During my time as an education counsellor, I came across numerous students looking to study Physiotherapy, as it would be an occupation in demand to meet the needs of the ageing population in Singapore. Strangely though, there are students who believe that if they do not meet the entry requirements of the Physiotherapy course, they should simply opt for the Occupational Therapy course.
The two programs are not synonymous.
In this article, we shall discuss the differences of the two career options.
As an Occupational Therapist (OT), the focus is on optimising a patient’s independence and improving their functional ability to accomplish daily tasks following an injury or disability. With this core aim, an OT is trained to assess and adjust the physical environment of a patient’s home or work office to help one adapt to his or her circumstance and ultimately improve his or her quality of life. An OT will also train the a patient to use assistive equipment to help him or her cope with the everyday activities.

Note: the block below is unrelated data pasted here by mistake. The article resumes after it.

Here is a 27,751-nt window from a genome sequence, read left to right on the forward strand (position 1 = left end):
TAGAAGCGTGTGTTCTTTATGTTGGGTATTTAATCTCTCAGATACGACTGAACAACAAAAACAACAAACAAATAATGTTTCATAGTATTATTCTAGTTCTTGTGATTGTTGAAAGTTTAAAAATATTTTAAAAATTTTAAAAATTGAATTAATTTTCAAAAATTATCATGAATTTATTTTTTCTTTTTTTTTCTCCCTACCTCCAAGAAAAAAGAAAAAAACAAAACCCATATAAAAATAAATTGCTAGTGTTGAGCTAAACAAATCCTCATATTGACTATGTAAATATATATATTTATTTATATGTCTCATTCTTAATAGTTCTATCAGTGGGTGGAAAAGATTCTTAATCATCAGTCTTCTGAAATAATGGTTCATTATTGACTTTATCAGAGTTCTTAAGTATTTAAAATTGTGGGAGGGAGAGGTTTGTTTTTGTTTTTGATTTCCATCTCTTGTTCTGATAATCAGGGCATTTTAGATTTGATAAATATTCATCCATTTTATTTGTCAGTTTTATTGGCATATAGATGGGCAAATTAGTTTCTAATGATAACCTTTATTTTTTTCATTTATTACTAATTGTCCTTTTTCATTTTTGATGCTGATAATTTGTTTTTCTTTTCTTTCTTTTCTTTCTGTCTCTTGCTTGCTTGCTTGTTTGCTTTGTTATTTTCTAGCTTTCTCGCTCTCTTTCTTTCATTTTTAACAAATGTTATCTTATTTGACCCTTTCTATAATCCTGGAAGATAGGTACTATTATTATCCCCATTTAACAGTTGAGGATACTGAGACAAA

As an Physiotherapist (PT), the focus is on treating a person’s injury, specifically the root of the concern, which are the injured tissues and structures. He or she evaluates and diagnose movement dysfunctions and then treats these through physical methods such as massage and exercise to strengthen, increase endurance and joint mobility.
It is also important to note that there are many areas in which both professions greatly overlap.
Both professions are often involve in injury-related recovery and a large component of their job is to educate how to prevent and avoid injuries. An OT and PT are heavily educated and trained in anatomy and the musculoskeletal system and have immense knowledge about musculoskeletal injuries and rehabilitation.
Now that you know a little more about the two different professions, I hope you can make an informed decision about which program to pursue! Good luck!